Skip to main content
The Globe and Mail
Support Quality Journalism
The Globe and Mail
First Access to Latest
Investment News
Collection of curated
e-books and guides
Inform your decisions via
Globe Investor Tools
per week
for first 24 weeks

Enjoy unlimited digital access
Enjoy Unlimited Digital Access
Get full access to
Just $1.99 per week for the first 24 weeks
Just $1.99 per week for the first 24 weeks
var select={root:".js-sub-pencil",control:".js-sub-pencil-control",open:"o-sub-pencil--open",closed:"o-sub-pencil--closed"},dom={},allowExpand=!0;function pencilInit(o){var e=arguments.length>1&&void 0!==arguments[1]&&arguments[1];select.root=o,dom.root=document.querySelector(select.root),dom.root&&(dom.control=document.querySelector(select.control),dom.control.addEventListener("click",onToggleClicked),setPanelState(e),window.addEventListener("scroll",onWindowScroll),dom.root.removeAttribute("hidden"))}function isPanelOpen(){return dom.root.classList.contains(}function setPanelState(o){dom.root.classList[o?"add":"remove"](,dom.root.classList[o?"remove":"add"](select.closed),dom.control.setAttribute("aria-expanded",o)}function onToggleClicked(){var l=!isPanelOpen();setPanelState(l)}function onWindowScroll(){window.requestAnimationFrame(function() {var l=isPanelOpen(),n=0===(document.body.scrollTop||document.documentElement.scrollTop);n||l||!allowExpand?n&&l&&(allowExpand=!0,setPanelState(!1)):(allowExpand=!1,setPanelState(!0))});}pencilInit(".js-sub-pencil",!1); // via darwin-bg var slideIndex = 0; carousel(); function carousel() { var i; var x = document.getElementsByClassName("subs_valueprop"); for (i = 0; i < x.length; i++) { x[i].style.display = "none"; } slideIndex++; if (slideIndex> x.length) { slideIndex = 1; } x[slideIndex - 1].style.display = "block"; setTimeout(carousel, 2500); }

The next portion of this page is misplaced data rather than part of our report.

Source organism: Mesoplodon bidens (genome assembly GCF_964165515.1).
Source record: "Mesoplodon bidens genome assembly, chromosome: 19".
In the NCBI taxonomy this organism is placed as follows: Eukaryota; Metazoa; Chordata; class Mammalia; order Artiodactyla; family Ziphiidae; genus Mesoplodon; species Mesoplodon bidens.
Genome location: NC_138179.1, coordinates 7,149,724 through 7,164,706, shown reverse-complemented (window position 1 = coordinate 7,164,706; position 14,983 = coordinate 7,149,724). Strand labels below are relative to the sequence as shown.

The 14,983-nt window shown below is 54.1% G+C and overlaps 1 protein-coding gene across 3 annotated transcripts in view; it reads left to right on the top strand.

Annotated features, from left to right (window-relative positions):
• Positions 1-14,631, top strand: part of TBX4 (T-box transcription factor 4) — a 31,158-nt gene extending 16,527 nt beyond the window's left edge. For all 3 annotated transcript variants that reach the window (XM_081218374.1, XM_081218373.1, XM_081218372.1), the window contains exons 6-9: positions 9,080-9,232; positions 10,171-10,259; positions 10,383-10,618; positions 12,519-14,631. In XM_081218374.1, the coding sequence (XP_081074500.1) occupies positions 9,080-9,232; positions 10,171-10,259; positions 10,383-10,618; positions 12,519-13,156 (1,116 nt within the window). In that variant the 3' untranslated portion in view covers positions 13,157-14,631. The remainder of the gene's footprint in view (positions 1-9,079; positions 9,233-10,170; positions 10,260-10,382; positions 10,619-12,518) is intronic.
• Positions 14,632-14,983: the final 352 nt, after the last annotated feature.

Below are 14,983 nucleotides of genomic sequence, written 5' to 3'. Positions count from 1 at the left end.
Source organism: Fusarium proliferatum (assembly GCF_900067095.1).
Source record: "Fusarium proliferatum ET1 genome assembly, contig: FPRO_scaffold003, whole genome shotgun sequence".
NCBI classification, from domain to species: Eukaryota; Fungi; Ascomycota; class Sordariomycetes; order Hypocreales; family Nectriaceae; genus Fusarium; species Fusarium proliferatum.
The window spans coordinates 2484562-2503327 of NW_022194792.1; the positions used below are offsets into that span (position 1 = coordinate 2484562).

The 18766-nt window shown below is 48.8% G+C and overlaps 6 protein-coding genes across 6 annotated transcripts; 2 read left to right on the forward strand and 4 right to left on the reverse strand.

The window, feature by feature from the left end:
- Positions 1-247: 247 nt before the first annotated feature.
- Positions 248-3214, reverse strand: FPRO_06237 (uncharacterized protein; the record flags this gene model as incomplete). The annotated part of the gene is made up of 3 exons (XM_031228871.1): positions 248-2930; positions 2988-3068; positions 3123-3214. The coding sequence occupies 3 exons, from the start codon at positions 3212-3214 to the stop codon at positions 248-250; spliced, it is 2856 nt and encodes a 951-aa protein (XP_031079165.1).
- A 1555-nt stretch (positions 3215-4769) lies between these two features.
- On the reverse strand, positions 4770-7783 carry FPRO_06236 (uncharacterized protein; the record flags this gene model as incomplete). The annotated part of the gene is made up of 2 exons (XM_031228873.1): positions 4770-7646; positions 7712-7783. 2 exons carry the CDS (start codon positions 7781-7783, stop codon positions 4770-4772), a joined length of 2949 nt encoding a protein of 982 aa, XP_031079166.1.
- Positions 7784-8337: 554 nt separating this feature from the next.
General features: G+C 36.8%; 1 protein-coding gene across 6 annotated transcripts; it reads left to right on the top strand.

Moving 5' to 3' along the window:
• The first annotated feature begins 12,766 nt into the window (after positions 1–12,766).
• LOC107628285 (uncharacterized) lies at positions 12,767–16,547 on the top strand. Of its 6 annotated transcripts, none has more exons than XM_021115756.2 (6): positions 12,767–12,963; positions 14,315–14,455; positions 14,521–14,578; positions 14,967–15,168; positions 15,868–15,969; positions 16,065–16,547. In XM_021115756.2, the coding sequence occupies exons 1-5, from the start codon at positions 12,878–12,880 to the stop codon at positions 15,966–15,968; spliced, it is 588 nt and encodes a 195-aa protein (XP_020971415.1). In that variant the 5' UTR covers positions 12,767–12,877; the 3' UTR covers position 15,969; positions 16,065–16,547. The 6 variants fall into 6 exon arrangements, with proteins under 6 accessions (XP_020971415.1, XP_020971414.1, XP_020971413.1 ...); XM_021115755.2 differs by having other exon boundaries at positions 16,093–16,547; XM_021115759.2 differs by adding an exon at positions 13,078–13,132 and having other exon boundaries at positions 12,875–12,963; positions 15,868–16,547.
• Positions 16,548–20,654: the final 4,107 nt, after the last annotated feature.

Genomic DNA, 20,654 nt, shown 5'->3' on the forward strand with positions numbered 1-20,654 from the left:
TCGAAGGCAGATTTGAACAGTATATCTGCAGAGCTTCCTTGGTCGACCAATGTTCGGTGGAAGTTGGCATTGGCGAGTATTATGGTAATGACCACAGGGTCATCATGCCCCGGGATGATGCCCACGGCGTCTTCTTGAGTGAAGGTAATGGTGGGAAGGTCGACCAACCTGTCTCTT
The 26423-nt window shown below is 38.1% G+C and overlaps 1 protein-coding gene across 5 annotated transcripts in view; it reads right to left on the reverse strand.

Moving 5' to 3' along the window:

Houston Astros starting pitcher Justin Verlander (35) in the dugout before game three of the 2019 World Series against the Washington Nationals at Nationals Park.

Brad Mills/USA TODAY Sports via Reuters

George Springer shook his head at the mere mention of Houston Astros teammate Justin Verlander’s past October trouble, the only pitcher in baseball history to go 0-5 in the World Series.

“We wouldn’t be here without him,” Springer declared. “I don’t care what individual stats say.”

Then, as if to emphasize the point, the Astros outfielder repeated himself: “We wouldn’t be here without him. So I’m glad that we’re handing the ball to him. We’ll see what happens.”

Story continues below advertisement

Verlander will get a chance to make people forget his postseason struggles, including losses in win-and-advance games in this year’s AL Division Series and Championship Series, if he can help Houston clinch a second championship in three years. The 36-year-old right-hander will start Game 6 at home against Stephen Strasburg and the Washington Nationals on Tuesday night.

“He’s prepared. He’s ready for this moment. We’ve been communicating back and forth throughout the whole series on how we were going to make an adjustment to what we were seeing and how we were going to attack,” said Gerrit Cole, Verlander’s rotation-mate and chief AL Cy Young Award competition this season.

“It’s going to be business as usual for him. He’s going to set the tone for us,” Cole said. “Hopefully we can back him up with some runs, and play some great D.“

Cole gave up just one run in seven innings and struck out nine as the Astros grabbed a 3-2 series lead Sunday night by beating the NL wild-card Nationals 7-1.

Springer, Carlos Correa and rookie Yordan Alvarez all delivered two-run homers – celebrated with elaborate handshakes and hearty hugs – for the team that led the majors with 107 wins in the regular season.

The hootin’ and hollerin’ carried on in the mini-cafeteria in the visiting clubhouse at Nationals Park.

It’s really been rousing to be on the road so far: Only two other times in baseball history did the home team fail to win any of the first five games of a World Series.

Story continues below advertisement

The Nationals won the first two games in Houston by a combined score of 17-7, before the Astros switched everything around and took all three games in Washington by a total tally of 19-3.

The Nationals entered the weekend having won 18 of 20 games, which was the best streak the team had posted since moving from Montreal to Washington in 2005. Then they went 0-3 at home.

“We’re just going back there,” Nationals outfielder Juan Soto said, “trying to do the same thing we did before.”

Now comes Monday’s break in the best-of-seven series, before Houston asks Verlander to try to end the World Series.